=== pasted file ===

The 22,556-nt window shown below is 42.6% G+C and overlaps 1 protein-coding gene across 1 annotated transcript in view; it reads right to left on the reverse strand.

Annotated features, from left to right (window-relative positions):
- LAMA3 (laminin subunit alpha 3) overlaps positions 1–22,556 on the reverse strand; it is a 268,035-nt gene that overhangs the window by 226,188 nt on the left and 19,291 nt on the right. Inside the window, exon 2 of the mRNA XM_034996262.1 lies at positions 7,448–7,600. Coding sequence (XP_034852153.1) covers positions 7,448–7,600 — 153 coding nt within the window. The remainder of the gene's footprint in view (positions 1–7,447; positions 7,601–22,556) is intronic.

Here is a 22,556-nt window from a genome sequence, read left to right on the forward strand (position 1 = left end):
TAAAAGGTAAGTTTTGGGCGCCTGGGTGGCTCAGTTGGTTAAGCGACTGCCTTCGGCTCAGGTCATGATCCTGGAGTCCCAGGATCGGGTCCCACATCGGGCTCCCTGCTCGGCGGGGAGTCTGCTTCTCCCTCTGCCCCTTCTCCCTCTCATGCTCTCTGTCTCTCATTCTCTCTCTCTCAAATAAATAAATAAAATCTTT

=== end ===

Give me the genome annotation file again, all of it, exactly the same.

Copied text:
The 22,556-nt window shown below is 42.6% G+C and overlaps 1 protein-coding gene across 1 annotated transcript in view; it reads right to left on the reverse strand.

Annotated features, from left to right (window-relative positions):
- LAMA3 (laminin subunit alpha 3) overlaps positions 1–22,556 on the reverse strand; it is a 268,035-nt gene that overhangs the window by 226,188 nt on the left and 19,291 nt on the right. Inside the window, exon 2 of the mRNA XM_034996262.1 lies at positions 7,448–7,600. Coding sequence (XP_034852153.1) covers positions 7,448–7,600 — 153 coding nt within the window. The remainder of the gene's footprint in view (positions 1–7,447; positions 7,601–22,556) is intronic.

Here is a 22,556-nt window from a genome sequence, read left to right on the forward strand (position 1 = left end):
TAAAAGGTAAGTTTTGGGCGCCTGGGTGGCTCAGTTGGTTAAGCGACTGCCTTCGGCTCAGGTCATGATCCTGGAGTCCCAGGATCGGGTCCCACATCGGGCTCCCTGCTCGGCGGGGAGTCTGCTTCTCCCTCTGCCCCTTCTCCCTCTCATGCTCTCTGTCTCTCATTCTCTCTCTCTCAAATAAATAAATAAAATCTTT